David:
Now what Solly said that so profound that you all need to hear is that taking the conservative approach at every single step is actually shooting them in the foot at hitting their goal. They want to be able to retire with cash flow in five to seven years. But looking for properties that are not cash flowing quite enough or not appreciating quite enough, being extra conservative so to speak, has stopped them from hitting that goal. And this is a perfect example of what I was saying earlier. Sometimes taking the safe road is the quickest way to guarantee that you lose. It doesn’t mean you should be risky but it does mean that you should not assume conservative or safe equals success. Sometimes it doesn’t and this is one of those areas. If they stay on the path that they’re on, they’re not going to hit financial freedom. They’re going to be working for a lot longer.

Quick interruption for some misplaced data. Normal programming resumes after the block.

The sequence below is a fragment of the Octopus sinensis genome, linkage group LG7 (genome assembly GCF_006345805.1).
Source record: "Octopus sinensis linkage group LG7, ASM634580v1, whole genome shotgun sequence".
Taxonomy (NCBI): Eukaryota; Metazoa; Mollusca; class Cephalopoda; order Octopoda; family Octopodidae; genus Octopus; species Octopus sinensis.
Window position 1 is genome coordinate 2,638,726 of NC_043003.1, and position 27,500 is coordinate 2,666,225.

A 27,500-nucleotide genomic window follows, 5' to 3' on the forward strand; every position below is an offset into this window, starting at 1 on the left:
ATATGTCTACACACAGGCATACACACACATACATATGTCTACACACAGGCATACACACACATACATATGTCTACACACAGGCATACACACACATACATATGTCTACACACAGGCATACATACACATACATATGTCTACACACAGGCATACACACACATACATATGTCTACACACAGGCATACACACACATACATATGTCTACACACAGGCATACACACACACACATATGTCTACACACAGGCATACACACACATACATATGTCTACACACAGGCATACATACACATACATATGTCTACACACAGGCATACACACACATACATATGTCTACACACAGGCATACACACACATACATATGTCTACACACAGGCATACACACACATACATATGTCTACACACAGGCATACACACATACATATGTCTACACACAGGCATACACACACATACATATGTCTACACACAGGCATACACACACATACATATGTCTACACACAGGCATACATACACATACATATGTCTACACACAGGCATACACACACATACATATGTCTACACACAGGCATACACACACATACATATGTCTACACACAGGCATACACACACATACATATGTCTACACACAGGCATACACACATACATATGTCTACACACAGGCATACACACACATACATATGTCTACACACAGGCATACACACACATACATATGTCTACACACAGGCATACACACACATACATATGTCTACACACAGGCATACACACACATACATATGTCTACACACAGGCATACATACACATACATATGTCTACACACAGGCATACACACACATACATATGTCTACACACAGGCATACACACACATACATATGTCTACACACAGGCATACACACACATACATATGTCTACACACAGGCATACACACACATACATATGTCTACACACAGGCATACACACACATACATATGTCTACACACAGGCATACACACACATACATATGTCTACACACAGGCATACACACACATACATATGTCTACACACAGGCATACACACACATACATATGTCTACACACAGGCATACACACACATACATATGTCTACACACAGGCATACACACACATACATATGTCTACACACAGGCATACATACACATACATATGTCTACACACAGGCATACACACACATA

David:
Now, a few things that I can look at with your strategy right now, Solly, that I think would probably need to change. I agree that I’d rather have one door with $400 cash flow than four doors with 100. I don’t know that I would say that that’s risky. Sorry, I don’t know I would say that’s conservative that having less properties with more money is harder to do. I think that you wanting to buy in the Detroit area feels safe to you because you probably really like the price of the homes. That’s what I’m guessing drew you there. They are priced low and they’re in A to B neighborhoods so the gain that you’re getting is easy to get in and not a lot of headache because the tenants are great. The downside is they’re not appreciating very much and they’re not making you a lot of money. That’s what you need to question yourself on.

David: